Special Forces soldiers in NW Florida still awaiting child care center

by Vern Evans

The much-debated location of a military child development center serving Special Forces families in northwest Florida is still under discussion, an Air Force official told lawmakers — nearly two years after a solution was announced.

Lawmakers are pushing the Air Force and Army to find a solution for Army families in the 7th Special Forces Group at Camp “Bull” Simons and other Navy and Air Force families in the area who have struggled to find child care in the Florida Panhandle. The shortage has pushed some families to drive nearly an hour each way to the closest military child development center — if space is even available there.

“It is incredibly frustrating that a solution for the families that need the [child development center] at Camp Bull Simons continues to be delayed, and that families still don’t have access to a CDC that is within a reasonable commute,” said Rep. Debbie Wasserman Schultz, D-Fla., ranking member of the House Appropriations Committee’s military construction panel, during an April 17 hearing.

“Being expected to drive over an hour each way to drop off your child or pick them up at a child development center is not an acceptable solution,” she said.

Plans to build a CDC in fiscal year 2025 have been pushed to FY26, Wasserman Schultz said, “as it’s not executable in 2025.”

Ravi Chaudhary, assistant secretary of the Air Force for installations, energy and environment, said Army and Air Force officials are nearing an agreement “in the coming weeks” on where a permanent CDC should go.

“Bull” Simons is an Army camp but is technically part of Eglin Air Force Base. As part of base realignment and closures in 2005, the camp was carved out of a remote area of an Eglin bombing range that the Air Force uses for weapons testing. Though about 2,600 military and civilian workers live and work there, the camp has few amenities: barracks, a chapel, a medical clinic and an Army and Air Force Exchange shopette, but no child development center, family housing or commissary.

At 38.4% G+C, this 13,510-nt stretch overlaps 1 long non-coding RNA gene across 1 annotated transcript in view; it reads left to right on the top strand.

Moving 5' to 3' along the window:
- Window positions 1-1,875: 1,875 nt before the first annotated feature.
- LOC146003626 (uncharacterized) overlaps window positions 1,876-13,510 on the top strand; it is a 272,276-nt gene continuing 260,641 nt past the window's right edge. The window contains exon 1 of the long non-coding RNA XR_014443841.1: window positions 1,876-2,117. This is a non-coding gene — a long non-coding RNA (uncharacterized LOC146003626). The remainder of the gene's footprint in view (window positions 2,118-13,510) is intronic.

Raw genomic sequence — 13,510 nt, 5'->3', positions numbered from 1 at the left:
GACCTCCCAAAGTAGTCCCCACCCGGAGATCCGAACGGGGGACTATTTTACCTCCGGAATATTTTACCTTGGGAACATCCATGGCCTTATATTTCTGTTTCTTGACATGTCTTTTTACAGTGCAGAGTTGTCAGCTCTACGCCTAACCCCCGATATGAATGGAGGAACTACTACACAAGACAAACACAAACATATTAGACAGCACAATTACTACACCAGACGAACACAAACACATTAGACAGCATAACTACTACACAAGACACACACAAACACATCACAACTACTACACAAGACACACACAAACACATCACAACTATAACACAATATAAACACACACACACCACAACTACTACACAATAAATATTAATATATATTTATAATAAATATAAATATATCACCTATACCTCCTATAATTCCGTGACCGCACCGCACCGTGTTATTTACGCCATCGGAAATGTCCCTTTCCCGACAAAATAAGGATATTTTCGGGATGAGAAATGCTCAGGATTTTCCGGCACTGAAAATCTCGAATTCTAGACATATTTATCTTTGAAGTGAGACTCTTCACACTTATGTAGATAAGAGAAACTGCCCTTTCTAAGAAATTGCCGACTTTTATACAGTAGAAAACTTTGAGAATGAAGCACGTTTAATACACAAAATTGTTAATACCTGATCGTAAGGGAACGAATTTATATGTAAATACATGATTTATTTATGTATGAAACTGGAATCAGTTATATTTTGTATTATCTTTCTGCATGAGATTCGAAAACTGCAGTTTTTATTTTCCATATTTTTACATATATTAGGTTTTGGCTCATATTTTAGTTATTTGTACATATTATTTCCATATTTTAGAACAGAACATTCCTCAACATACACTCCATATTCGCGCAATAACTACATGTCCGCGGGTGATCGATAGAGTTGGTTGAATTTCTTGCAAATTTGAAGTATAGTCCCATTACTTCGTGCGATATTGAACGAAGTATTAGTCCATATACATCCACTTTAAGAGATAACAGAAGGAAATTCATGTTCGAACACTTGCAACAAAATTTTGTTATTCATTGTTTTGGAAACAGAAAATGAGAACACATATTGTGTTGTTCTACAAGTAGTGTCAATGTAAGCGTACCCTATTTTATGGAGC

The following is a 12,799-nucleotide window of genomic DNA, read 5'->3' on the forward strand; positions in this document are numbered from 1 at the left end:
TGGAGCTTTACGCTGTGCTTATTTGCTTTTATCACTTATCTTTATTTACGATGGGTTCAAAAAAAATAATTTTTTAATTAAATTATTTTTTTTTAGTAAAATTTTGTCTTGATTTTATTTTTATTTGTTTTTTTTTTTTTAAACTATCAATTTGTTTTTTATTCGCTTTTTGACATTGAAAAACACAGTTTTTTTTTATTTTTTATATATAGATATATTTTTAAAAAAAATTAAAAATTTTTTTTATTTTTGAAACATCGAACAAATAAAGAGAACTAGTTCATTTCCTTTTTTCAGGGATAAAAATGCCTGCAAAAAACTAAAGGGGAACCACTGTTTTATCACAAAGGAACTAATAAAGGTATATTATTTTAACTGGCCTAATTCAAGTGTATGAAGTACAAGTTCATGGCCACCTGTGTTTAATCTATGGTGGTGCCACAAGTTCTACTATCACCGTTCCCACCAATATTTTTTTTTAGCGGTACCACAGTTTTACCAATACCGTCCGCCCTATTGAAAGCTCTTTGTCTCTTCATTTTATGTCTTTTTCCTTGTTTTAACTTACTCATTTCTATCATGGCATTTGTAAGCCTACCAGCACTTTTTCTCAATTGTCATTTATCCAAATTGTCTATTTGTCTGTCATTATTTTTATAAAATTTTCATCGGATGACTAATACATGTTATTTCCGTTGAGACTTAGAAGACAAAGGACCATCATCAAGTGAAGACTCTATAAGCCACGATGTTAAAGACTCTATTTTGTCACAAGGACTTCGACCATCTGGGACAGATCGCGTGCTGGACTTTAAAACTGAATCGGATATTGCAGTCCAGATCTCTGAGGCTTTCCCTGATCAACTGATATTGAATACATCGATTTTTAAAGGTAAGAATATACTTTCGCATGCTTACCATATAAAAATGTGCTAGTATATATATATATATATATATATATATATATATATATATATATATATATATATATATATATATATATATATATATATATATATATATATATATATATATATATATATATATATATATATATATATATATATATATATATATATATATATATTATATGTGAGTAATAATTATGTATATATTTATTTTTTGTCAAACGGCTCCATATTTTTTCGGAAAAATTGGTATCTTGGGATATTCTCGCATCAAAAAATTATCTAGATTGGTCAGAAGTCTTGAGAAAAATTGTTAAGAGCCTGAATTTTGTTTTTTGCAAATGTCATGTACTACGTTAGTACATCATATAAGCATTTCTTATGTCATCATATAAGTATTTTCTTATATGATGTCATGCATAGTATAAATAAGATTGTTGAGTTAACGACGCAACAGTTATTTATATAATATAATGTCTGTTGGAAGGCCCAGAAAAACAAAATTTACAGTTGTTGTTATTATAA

That lack of local child care has proven a major complication for the 7th Special Forces Group, one of the Army’s most elite units that handles counter-drug, counterinsurgency, foreign military training and other covert missions across Central and South America and the Caribbean. Its soldiers were also heavily deployed to Iraq and Afghanistan throughout the war on terror.

Army officials and 7th SFG families want the child development center on the camp near the chapel, where it would be convenient for soldiers. But Air Force officials have said they are concerned about the children’s safety because the camp is adjacent to Eglin’s active bombing range.

Chaudhary told Wasserman Schultz at the hearing that while the Air Force will consider building a child care center inside the perimeter of Camp “Bull” Simons, “my general sense is that the risk calculation is not favorable.”

“I don’t want to get ahead of our Army secretary and Air Force secretary, because it’s their decision to make,” Chaudhary said. But “the feedback that we’ve received from the test community [is] … that it wouldn’t be an option.”

“We want to make sure we do two things,” he continued. “We want to ensure the safety of our members who are at a CDC, and at the same time accommodate them as expeditiously as possible.”

Many thought the issue had already been decided.